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Summary: Having mercy is when God doesn’t give us what we really deserve.

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Tonight we continue with the beatitudes—the attitude we are to be or have as a Christian. Let’s talk about being merciful. Having mercy is when God doesn’t give us what we really deserve. We live in a world where it's so easy to become callused and indifferent. We are bombarded daily with news of tragedies, violence, and suffering people. Living in such a world often causes us to develop a certain amount of thick skin. Unfortunately, thick skin and a hard heart are often confused with one another. Instead of developing a thick skin, many develop a hard heart. As a result you can find unforgiving people everywhere in our society. Unfortunately, their hardness has made them cynical and merciless.

Jesus said, "Blessed are the merciful, for they shall receive mercy." He stands against the harshness of our society. In fact, God says in Ephesians 4:32, "Be kind to one another, tender-hearted, forgiving one another, as God in Christ forgave you." Let me ask you, “Do you find it difficult to follow such a command?” Sometimes it's tough. It's so easy to get a hard heart. But Jesus knew the value of mercy. Let’s take a look at mercy.

Picture yourself at a shopping center watching an elderly woman struggling with her packages. What you are most likely to see is a steady stream of people passing her by, all of whom could help her, but they don't. Many are even irritated with her slowness. Finally you might see a tender-hearted person stop and take the time to help her.

Now, if we are honest with ourselves, we have to admit that sometimes other people really get under our skin. We don't want them to, but we don’t seem to be able to do anything about it. They aggravate us, offend us, and we become hard toward them. We know we shouldn’t feel this way, but we do. We know that we ought to forgive them, but it’s soooo hard. Our hearts have become hard.

The problem is that we are the losers in this scenario. If we don’t show mercy, no mercy will be shown to us. Jesus said, "For if you forgive men for their transgressions, your heavenly Father will also forgive you. But if you do not forgive men, then your Father will not forgive your transgressions." (Matthew 6:14-15 ) James 2:13 reads, "For judgment will be merciless to one who has shown no mercy; mercy triumphs over judgment." When we show no mercy, we are the losers in terms of God's mercy.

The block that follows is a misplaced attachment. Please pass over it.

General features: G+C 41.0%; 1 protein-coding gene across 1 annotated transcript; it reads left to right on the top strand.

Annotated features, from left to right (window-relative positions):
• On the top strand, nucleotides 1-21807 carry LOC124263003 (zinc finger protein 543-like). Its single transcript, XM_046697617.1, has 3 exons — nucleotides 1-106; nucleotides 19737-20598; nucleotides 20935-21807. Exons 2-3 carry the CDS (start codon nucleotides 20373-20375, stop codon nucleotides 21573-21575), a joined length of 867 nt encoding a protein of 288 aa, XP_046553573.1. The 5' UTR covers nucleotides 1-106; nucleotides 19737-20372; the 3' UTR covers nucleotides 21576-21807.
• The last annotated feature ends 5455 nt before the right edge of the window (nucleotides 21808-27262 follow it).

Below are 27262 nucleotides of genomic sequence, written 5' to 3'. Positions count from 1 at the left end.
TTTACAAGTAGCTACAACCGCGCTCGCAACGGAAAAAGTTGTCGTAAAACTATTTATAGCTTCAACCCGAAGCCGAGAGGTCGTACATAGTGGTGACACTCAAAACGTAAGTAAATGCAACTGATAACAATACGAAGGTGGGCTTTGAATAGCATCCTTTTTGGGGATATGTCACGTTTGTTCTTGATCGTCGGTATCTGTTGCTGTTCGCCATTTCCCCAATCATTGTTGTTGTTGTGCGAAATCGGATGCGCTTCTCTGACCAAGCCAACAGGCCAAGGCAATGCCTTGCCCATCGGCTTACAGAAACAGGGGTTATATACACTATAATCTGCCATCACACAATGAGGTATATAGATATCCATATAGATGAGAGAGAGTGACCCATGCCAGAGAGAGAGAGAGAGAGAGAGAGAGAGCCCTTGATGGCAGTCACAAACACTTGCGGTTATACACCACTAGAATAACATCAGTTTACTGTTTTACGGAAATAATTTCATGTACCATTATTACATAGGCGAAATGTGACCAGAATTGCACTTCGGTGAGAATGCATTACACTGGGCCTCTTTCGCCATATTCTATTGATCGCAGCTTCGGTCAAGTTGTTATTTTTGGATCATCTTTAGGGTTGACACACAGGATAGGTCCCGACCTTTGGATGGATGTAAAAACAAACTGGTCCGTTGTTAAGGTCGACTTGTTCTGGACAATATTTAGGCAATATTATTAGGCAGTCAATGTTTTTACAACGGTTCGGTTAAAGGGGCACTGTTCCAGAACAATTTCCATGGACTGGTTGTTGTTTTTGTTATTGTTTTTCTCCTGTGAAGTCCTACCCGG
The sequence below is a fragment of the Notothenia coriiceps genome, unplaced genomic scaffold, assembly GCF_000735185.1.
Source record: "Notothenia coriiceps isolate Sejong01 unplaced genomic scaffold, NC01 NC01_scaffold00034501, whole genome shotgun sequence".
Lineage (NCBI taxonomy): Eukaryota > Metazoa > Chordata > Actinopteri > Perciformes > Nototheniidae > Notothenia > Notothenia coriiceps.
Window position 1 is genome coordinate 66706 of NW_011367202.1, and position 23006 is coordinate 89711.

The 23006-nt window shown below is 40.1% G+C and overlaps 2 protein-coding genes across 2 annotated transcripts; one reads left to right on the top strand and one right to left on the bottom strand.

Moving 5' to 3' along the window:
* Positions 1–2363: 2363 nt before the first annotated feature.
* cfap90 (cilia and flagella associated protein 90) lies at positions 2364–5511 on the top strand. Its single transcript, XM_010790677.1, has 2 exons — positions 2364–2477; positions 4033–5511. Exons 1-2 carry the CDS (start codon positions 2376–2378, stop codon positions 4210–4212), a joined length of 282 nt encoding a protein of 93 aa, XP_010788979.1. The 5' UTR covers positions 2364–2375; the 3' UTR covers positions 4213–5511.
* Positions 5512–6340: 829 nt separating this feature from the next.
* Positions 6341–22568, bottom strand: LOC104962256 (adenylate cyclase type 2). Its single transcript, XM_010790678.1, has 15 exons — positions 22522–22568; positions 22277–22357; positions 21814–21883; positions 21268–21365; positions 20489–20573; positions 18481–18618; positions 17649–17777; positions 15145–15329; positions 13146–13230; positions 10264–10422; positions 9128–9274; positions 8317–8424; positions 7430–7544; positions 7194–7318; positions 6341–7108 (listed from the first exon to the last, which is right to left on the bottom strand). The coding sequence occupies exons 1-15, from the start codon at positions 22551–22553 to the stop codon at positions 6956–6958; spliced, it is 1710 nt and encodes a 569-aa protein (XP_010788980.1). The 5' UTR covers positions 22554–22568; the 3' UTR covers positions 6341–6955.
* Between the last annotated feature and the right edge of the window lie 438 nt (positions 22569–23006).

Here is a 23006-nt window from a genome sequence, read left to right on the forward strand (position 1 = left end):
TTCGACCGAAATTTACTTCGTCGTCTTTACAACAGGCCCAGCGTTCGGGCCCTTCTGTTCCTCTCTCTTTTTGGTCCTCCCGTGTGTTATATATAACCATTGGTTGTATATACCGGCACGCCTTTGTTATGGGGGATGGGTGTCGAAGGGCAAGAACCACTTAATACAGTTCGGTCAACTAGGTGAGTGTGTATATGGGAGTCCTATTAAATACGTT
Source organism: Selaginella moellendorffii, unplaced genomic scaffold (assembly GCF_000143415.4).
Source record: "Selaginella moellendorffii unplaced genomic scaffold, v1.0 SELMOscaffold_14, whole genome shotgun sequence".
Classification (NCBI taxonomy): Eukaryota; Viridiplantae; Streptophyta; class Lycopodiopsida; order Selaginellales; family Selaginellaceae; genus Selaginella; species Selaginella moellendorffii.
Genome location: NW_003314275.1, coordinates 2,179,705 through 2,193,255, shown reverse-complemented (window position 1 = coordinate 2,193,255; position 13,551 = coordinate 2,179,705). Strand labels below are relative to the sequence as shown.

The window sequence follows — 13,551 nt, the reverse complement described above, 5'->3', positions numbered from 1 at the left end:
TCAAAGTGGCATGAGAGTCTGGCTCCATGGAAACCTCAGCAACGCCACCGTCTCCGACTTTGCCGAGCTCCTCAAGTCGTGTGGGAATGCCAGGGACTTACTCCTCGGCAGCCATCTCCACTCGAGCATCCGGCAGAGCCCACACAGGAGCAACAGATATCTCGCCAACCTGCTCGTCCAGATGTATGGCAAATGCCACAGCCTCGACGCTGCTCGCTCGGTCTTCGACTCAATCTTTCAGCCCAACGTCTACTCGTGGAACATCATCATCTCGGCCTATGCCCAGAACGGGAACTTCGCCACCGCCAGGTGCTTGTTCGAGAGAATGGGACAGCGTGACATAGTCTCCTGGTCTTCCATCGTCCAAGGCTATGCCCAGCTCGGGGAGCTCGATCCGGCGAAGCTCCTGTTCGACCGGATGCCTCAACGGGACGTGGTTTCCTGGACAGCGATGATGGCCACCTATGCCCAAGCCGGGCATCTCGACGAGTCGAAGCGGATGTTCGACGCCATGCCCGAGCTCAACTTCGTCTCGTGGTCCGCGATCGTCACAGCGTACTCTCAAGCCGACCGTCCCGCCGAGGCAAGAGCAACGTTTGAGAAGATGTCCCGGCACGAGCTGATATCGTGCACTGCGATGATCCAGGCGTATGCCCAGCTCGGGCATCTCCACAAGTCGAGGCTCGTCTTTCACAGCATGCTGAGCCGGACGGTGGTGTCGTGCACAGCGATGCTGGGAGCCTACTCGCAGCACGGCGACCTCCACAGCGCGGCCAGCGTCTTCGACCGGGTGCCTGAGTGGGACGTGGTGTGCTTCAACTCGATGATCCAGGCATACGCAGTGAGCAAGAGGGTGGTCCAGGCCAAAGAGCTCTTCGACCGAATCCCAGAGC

We want to be more merciful and forgiving, but we seem to have unlearned those emotions. How can we relearn them? What are some practical steps we can take to develop a little more tenderness? How can we develop a merciful spirit? How can we be, as the Scripture tells us, more tender-hearted, kind, and forgiving?

It’s a matter of perspective. Sometimes we’re too busy for people to be very important. We are caught up with our goals, our projects. We see ourselves as busy people, always behind, working hard to get things done. In the hustle of busy lives it’s easy to see people as either road blocks or stepping stones. It's too often easy to evaluate them in terms of whether they fit into our plans or not.

It’s hard to see people as individually important and valuable to God. It's easier to categorize them by whatever stereotypes are convenient for us. Some are winners, others are losers. Some are ordinary, and some are extraordinary. But the truth is that God loves every one of them. Even those we think are losers are important to God. God loves the prisoner, the homosexual, the bag lady, and the bag boy just as much as He loves the medical students, and the theological students, the teachers, and the stock-brokers.

All people are special in God's eyes. The waitress who serves your dinner, the check-out girl in the supermarket, the parking lot attendant at the garage are all important to God. Think about that the next time you see them. Even the hothead who is shaking his or her fist at you on the road is important to God. So is the person who has offended you, or hurt you, or made you angry.

Have you ever stood in a crowd of people at the airport? Around you are a conglomeration of races and ethnic cultures, a motley crew of well-dressed and poorly dressed, clean and grungy, old and young, loud and quiet. Some you would sit next to on the plane, others you want to stay away from.

Do you realize that each one of these people has a life, goals, dreams, a family? Each one is a special person to God. Each one is as important as I am or you are. We need to pray, "God, let me see them through your eyes." Seeing as God sees can be a giant step toward a merciful, tender-hearted, and forgiving attitude.

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